"The Chase" was written for two saxophones, one of many pieces from the early days of jazz that deliberately included two tenor saxophone parts so as to encourage competition between players. On 21st Century Chase Anderson and Jordan have taken two cracks at the tune, with "21st Century Chase Pt. l" checking in at thirty-five minutes long and "21st Century Chase Pt. ll" coming in at a much brisker fourteen minutes. I think what amazed me the most about listening to "Part l" is not once was I aware of its length. I have to admit to being a bit daunted at the prospect of listening to a jazz piece over a half-hour in length. However once you become immersed in the music, time becomes irrelevant.
Anderson and Jordan don't make any concessions to their listeners either. There's no gentle easing into the track with the playing of a melody that will lay the foundation for improvising. Instead the song begins with the saxophone issuing a challenge to the listeners that they are in for anything but an easy ride. Yet, there's something compelling about its near dissonance that grabs you attention and pulls you into the song. From the initial opening the piece then continues on as the two saxophone players chase each other up one side of the music and down the other, While I guess someone more familiar with the playing styles of each man would be able to discern who is playing when, their playing was so seamlessly intertwined it was nearly impossible for me to tell when one man left off and the other began.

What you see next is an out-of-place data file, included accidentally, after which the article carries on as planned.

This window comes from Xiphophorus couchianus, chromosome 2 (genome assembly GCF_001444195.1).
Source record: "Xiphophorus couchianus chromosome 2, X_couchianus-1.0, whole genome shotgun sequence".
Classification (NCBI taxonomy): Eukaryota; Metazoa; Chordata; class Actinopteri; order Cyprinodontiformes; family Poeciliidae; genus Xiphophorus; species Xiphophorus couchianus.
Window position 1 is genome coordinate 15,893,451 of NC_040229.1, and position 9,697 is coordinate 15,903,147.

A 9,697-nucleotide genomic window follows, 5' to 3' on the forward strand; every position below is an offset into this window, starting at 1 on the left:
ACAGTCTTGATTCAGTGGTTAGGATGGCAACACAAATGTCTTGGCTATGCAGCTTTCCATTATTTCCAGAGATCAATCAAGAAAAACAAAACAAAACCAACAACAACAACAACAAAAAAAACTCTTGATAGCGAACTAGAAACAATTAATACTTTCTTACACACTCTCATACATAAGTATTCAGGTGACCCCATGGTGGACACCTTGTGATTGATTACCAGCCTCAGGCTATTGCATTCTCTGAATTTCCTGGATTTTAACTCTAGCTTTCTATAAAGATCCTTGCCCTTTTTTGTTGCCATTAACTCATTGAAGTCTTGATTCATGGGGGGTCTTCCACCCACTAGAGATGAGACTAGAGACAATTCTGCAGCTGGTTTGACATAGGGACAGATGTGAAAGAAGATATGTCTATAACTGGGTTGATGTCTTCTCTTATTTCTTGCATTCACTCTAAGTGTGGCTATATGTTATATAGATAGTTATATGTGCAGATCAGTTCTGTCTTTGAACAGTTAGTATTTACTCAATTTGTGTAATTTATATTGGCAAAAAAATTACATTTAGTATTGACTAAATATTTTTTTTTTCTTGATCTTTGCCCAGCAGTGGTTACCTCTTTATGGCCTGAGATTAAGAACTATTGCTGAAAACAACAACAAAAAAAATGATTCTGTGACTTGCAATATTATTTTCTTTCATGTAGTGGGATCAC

While "Chase Parts l & ll" featured the two saxophones predominately, the final cut on the CD, "Ode To Alvin Fielder" allows the rest of the band to shine as well. In fact guitar player Jeff Parker, is front and centre for a good deal of the cut and shows that jazz guitar can be every bit as inventive and exciting as a horn any day of the week. Not content to be merely fast and play plenty of notes, he's also able to take the themes he is expressing and bend them into various shapes and sizes. He manipulates the music in such a way that you can almost see taking form in front of you.
Avant-garde, improvised, or new jazz — whatever you want to call it — is an acquired taste. It requires patience and a willingness to listen and learn on the part of the audience. Those who are willing to make the effort to appreciate this music will find themselves entering into a world where music comes to life in a way they've never experienced before. As one of the founders of the AACM Fred Anderson has been in forefront of this musical exploration for more then forty years. Listening to his latest recording, 21st Century Chase: 80th Birthday Bash At The Velvet Lounge, is an opportunity to hear him apply his years of experience and expertise as an improviser and creative force and revel in the results. This is music at its freest and most abandoned, and while it may not be the most accessible genre in the world, its definitely one of the most exciting, and this chance to hear it played by one of the masters shouldn't be missed.